In July we were asked if we could find room for 6 Jersey bull calves, they were a few days old and were due to be shot. Like many dairy male calves, they were the unwanted product of the dairy industry, the easiest way to deal with the problem was to have them shot.

When their owner was contacted he was more than happy to let them go to another home where they'd at least have the chance of a life, he prefers that to having them shot and taken away. Consumer demand for milk and dairy products means that milk cows produce for their newborn calves is needed for human consumption, calves have to be taken away from their mothers when they are a few days old.

Jersey cattle are a small breed, they are known worldwide for producing milk particularly rich in valuable cream, which is why their milk is so much in demand and more expensive than milk from other breeds. Allowing male Jersey calves to have what is rightfully theirs is not profitable, these calves don't grow into veal or beef unless after weaning, they are fed a large amount of expensive rations, not a viable option.

Our calves arrived when they were three to four days old, looking bewildered and stressed. Suddenly no mum, being taken into a trailer, arriving at a strange place, little wonder these babies looked bewildered and tired? The smallest one curled himself up in a corner, at feed time when he was offered his bottle he showed no interest. He was given fluids and antibiotics, to our joy he was up and about in a couple of days and drinking from the milk bar with the others.

They will live out their lives with us, in the spring they'll join the rest of our small herd out in the fields, they must be the luckiest little Jersey calves in the world.

New sheep

ted ed and lamby the sheep

New sheep Lamby, Ed and Ted arrived in July from their home in Wales, where they'd lived for most of their lives as much loved pet sheep. Lamby, the white ewe is head of the household, the two boys always watching Lamby and waiting for instructions. Except at feeding time when its every man for himself. All three sheep are friendly, confident and cheerful, just how sheep who have never been part of the commercial world will behave when given the chance.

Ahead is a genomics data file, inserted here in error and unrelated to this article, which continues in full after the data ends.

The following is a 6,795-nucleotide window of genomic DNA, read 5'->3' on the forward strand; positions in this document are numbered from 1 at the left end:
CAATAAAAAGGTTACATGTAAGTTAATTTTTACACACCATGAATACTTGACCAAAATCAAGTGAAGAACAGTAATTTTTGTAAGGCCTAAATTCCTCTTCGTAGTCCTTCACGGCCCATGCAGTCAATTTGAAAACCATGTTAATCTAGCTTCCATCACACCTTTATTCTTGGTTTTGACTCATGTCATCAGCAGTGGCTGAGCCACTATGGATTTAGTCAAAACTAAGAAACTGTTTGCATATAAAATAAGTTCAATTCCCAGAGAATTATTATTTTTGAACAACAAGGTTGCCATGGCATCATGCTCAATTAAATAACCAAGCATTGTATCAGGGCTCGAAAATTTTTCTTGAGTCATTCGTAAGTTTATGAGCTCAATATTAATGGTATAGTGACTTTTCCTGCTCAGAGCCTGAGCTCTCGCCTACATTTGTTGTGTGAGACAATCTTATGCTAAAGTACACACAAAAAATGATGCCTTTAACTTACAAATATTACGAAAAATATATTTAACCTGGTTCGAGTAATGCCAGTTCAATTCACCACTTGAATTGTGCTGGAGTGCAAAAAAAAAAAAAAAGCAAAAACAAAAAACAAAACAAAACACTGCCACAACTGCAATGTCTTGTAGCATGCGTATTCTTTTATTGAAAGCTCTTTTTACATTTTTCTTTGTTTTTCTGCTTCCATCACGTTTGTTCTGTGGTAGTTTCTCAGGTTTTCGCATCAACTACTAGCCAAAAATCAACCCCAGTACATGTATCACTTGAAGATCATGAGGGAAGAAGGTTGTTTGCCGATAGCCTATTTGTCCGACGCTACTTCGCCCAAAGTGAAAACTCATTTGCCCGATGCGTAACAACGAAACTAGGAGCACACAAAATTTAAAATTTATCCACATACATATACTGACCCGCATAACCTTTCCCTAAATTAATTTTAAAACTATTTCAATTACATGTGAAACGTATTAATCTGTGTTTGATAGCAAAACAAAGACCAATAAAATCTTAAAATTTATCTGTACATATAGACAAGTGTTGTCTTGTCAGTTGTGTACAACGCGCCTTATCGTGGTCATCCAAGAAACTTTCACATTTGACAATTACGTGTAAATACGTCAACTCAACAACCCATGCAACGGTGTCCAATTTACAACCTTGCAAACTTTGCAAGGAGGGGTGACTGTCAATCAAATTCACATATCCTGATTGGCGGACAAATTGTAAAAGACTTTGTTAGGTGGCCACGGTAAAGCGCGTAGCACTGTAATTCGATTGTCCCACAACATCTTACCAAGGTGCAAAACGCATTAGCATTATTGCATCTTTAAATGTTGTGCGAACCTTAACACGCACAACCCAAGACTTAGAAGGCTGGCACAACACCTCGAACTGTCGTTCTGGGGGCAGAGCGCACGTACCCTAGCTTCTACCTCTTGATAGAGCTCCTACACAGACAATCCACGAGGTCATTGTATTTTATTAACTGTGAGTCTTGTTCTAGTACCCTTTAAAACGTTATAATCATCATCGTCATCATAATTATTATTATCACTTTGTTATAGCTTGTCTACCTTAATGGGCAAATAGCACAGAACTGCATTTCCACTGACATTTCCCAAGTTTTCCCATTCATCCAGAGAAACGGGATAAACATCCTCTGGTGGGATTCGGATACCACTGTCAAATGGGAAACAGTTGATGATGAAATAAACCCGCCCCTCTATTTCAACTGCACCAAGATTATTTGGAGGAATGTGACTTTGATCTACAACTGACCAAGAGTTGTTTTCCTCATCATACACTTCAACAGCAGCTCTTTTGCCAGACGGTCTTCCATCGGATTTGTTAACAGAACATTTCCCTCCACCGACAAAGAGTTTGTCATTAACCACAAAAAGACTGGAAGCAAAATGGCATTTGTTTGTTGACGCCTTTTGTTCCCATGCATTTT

Bobby and Billy the lambs arrived from Lancashire two weeks ago. We know little about their history, except that they were orphaned at birth, were bottle fed and like all castrated male lambs were destined for the slaughterhouse. They were given the chance to live out their lives when a chance encounter with them melted someone's heart. They were bought from the farmer, brought to us, settled into a pen, where we checked them over. We were horrified to find that they both had severe footrot. Billy had live maggots in one badly infected foot and both lambs were walking on their knees because of the pain.


They've both responded well to treatment, they're friendly, cheerful little chaps, they've soon learnt to appreciate a scratch on the head and a Rich Tea biscuit.

The Big Barn


At long last, following our very successful appeal to help us purchase a new Barn, an appeal launched by our Patron Joanna Lumley last year, the building is now only a week away from completion. This winter, our elderly sheep will be living in light, draught free, roomier accommodation, no more than they deserve. We thank everyone for their generous donations to make this possible, we've been dreaming about having a new barn for many years, miracles sometimes do happen.

Pay Roll Giving


We are constantly in need of donations to help with our running costs. Pay Roll Giving is a good way to set up a monthly donation. If you would please consider this take a look at Thank you.

Spread the word...

If you use Facebook or Twitter, please help us spread the word by liking our Facebook page or following us on Twitter, and please share our page with your Facebook friends. Thank you!

Visit our Facebook page at

Follow us on Twitter here: @farmanimalsanct